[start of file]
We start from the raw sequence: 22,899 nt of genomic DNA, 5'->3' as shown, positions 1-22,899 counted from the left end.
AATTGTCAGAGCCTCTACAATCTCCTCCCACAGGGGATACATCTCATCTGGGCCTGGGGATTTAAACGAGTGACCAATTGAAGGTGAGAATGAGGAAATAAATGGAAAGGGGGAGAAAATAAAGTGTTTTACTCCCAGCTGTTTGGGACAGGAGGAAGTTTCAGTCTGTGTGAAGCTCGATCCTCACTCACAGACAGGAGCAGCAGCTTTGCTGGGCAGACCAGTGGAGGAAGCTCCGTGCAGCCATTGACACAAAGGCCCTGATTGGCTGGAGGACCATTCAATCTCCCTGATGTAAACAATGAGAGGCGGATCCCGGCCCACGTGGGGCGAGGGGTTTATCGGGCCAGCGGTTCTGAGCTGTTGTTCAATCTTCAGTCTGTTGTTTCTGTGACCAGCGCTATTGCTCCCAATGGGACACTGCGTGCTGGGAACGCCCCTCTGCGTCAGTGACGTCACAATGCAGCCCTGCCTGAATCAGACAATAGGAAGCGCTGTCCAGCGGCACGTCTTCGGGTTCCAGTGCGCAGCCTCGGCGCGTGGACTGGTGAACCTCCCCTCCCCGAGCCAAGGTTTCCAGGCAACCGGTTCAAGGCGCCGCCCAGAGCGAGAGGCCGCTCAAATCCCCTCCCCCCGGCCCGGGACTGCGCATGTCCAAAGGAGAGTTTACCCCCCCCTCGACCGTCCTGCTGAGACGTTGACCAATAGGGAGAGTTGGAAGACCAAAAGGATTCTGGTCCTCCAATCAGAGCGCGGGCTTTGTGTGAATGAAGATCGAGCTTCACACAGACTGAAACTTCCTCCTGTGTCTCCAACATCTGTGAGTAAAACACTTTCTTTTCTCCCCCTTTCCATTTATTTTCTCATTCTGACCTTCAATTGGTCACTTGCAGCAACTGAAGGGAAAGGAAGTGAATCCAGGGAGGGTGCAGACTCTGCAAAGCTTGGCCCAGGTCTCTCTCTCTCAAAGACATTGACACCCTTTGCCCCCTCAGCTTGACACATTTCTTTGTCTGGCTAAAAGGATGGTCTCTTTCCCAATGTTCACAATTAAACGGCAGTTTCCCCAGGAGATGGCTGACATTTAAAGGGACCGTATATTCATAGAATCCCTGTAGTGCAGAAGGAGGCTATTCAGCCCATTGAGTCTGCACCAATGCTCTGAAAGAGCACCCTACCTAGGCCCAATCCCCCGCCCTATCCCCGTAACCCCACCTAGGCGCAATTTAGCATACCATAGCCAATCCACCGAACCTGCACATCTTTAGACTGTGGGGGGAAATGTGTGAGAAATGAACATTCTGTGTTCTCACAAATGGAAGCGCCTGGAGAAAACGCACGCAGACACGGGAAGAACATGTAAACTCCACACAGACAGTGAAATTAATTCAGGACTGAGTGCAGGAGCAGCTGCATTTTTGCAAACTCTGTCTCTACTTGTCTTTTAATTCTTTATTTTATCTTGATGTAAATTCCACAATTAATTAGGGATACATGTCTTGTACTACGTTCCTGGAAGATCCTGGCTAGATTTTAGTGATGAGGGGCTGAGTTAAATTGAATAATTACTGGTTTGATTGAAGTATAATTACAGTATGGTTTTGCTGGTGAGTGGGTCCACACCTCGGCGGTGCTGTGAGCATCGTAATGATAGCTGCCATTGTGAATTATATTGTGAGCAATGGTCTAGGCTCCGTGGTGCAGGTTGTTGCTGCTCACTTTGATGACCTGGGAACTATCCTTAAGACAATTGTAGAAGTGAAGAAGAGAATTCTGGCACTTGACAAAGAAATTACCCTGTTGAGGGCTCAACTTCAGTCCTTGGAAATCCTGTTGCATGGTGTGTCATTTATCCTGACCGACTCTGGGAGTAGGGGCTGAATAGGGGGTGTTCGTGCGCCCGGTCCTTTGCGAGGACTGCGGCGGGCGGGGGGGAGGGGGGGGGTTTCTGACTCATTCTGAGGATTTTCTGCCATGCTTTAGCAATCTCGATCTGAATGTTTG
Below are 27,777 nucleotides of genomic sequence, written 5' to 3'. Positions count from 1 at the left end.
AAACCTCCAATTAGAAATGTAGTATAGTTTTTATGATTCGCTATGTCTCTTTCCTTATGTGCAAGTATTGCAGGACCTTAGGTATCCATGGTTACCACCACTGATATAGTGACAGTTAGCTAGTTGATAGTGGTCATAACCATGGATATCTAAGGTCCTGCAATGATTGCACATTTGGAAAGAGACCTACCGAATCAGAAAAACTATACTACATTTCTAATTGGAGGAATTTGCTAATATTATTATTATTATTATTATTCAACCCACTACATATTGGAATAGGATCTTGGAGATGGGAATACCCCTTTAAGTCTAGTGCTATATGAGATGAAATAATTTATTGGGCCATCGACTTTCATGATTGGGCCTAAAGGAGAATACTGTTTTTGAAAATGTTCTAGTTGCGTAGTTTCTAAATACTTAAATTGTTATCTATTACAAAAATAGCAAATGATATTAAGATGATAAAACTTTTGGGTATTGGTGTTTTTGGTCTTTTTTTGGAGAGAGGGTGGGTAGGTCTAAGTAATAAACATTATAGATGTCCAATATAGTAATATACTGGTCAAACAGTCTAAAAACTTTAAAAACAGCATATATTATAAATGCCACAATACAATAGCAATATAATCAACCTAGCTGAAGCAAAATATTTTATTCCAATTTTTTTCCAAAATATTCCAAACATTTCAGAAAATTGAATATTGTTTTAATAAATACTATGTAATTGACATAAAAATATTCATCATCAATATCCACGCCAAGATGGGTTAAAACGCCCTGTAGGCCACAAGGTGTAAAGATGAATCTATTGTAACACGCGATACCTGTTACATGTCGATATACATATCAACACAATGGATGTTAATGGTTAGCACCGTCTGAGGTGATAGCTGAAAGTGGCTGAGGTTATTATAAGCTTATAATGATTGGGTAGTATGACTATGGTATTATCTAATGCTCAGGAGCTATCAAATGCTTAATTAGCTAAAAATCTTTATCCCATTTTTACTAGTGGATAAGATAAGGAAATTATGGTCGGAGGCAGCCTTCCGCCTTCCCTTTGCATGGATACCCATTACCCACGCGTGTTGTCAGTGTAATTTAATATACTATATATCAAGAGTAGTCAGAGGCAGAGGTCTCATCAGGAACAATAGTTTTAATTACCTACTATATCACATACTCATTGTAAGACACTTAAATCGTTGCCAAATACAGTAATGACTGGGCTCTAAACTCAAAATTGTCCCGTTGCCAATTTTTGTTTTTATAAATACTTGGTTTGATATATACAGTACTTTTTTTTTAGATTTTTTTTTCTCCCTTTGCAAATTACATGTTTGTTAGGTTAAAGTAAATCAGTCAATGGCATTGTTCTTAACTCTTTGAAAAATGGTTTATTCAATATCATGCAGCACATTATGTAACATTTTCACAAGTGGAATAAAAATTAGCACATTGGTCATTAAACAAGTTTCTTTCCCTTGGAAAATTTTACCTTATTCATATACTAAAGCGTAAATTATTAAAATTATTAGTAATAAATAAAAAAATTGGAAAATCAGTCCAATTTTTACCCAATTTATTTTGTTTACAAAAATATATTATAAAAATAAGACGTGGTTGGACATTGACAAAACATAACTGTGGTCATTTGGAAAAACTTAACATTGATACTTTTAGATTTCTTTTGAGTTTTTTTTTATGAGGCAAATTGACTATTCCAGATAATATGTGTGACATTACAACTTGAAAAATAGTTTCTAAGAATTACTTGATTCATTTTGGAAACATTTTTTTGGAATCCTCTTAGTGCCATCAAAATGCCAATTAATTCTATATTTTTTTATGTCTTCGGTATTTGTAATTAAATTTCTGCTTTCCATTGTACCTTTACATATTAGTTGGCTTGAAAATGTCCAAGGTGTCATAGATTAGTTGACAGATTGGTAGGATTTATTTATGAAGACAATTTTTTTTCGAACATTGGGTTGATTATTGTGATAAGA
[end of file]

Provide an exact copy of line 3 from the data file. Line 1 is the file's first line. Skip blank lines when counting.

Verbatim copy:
Below are 27,777 nucleotides of genomic sequence, written 5' to 3'. Positions count from 1 at the left end.